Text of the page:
That seems to me to be completely irrelevant for showing a difference between two signals though. If both signals have been recorded under the exactly same circumstances, if there is any noteworthy difference in the waveform then that should mean that there is a notable difference caused by the different component or settings, no matter how much that signal gets distorted by physics. If physical effects would cause a difference of +5 dB at a certain frequency in one circumstance and -8 in the other, would not the very same differences be applied to the altered signal on top of the alteration, making the alteration still equally perceptable (if it is in the realm of perceptability at all of course, we could argue that no claims for this can earnestly be made below a certain point that is not relevant to the average listener, who is the one going to be influenced into purchasing the product after all) due to the preserved difference in both circumstances? This should be the case, otherwise even ABX testing in a specific circumstance could not provide the slightest hint of orientation for different circumstances either, and it'd probably mean that there are no general physical patterns to rely upon, which is evidently not the case.

Or is it the case that other factors are influenced that are not representable with a waveform? Wouldn't just providing the relevant measurements satisfy our needs then? If need be maybe all sorts of measurements that can possibly be made, even if that seems like a logistical nightmare to me where I'd rather conduct an ABX test. Of course, what I would prefer to do for my nerves' sake is not the matter here.

This post has been edited by Wyld Stallyn: Apr 4 2013, 15:48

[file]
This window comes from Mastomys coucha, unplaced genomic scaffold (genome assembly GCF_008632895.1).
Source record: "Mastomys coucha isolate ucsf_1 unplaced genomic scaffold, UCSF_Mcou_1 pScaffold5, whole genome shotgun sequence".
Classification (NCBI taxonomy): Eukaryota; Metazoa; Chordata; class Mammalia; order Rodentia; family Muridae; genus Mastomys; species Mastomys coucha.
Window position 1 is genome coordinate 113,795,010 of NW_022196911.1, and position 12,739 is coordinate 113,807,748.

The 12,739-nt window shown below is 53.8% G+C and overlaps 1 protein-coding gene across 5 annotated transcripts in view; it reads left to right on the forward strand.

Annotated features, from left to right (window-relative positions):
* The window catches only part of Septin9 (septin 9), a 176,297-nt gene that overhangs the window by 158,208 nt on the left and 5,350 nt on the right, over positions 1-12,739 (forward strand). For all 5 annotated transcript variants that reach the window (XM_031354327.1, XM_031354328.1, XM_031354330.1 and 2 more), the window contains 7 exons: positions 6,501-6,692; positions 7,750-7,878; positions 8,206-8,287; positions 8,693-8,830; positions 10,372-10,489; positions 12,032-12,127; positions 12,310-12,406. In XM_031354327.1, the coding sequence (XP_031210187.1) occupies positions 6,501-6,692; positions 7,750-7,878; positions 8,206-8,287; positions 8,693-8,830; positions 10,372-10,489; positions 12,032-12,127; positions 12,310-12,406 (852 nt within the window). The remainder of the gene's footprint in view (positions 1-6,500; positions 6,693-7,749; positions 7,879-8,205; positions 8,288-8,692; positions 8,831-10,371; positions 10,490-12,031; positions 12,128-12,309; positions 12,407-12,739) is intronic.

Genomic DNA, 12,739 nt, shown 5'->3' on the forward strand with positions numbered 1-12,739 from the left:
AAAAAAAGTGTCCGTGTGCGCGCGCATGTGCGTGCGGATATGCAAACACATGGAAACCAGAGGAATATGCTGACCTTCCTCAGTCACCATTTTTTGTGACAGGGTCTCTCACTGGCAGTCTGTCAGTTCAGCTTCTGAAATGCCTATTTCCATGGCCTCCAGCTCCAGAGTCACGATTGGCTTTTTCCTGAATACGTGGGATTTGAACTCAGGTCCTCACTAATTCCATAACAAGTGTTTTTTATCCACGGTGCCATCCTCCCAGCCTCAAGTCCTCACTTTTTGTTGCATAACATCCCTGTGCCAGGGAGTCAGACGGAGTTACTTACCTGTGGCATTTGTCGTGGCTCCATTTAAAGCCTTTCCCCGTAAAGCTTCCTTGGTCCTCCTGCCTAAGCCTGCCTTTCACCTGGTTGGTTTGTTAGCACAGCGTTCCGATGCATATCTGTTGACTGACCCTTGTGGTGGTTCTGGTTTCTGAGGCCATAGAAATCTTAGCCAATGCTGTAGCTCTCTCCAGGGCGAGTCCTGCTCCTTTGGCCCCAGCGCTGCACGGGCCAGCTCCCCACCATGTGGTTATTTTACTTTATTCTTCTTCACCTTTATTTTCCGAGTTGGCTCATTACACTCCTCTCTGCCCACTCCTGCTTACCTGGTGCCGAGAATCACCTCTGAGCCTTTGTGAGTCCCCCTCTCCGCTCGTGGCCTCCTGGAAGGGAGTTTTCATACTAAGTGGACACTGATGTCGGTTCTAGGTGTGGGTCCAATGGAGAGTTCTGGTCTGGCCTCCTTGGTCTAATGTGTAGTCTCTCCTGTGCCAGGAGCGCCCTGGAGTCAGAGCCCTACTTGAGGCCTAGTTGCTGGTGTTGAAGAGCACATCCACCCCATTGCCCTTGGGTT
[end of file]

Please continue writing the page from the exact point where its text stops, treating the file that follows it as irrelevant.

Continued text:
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Porcus
post Apr 4 2013, 16:02
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I really don't understand what you are saying either, so I might have misinterpreted:

QUOTE (Wyld Stallyn @ Apr 4 2013, 16:46) *
If both signals have been recorded under the exactly same circumstances, if there is any noteworthy difference in the waveform then that should mean that there is a notable difference caused by the different component or settings, no matter how much that signal gets distorted by physics. If physical effects would cause a difference of +5 dB at a certain frequency in one circumstance and -8 in the other, would not the very same differences be applied to the altered signal on top of the alteration, making the alteration still equally perceptable


If what you are suggesting is the following:

- Suppose that two operations A and B transforming signal #0 into signals #a and #1b are such that #a and #b are not audibly distinguishable
- If the same transformation C is applied to both the latter, resulting in #ac and #bc, then since #a and #b were transparent, so will #ac and #bc also be

... then you are certainly wrong. (Counterargument: make an EQ or a volume change; scale it up so that the alteration and the negative one are both inaudible, but one is very close to; then #a is #0 plus a delta, and #b is #0 minus the same. Now let C be the reverse operation of one of them. Operation C will amplify one transformation and annihilate the other.)


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Wyld Stallyn
post Apr 4 2013, 16:30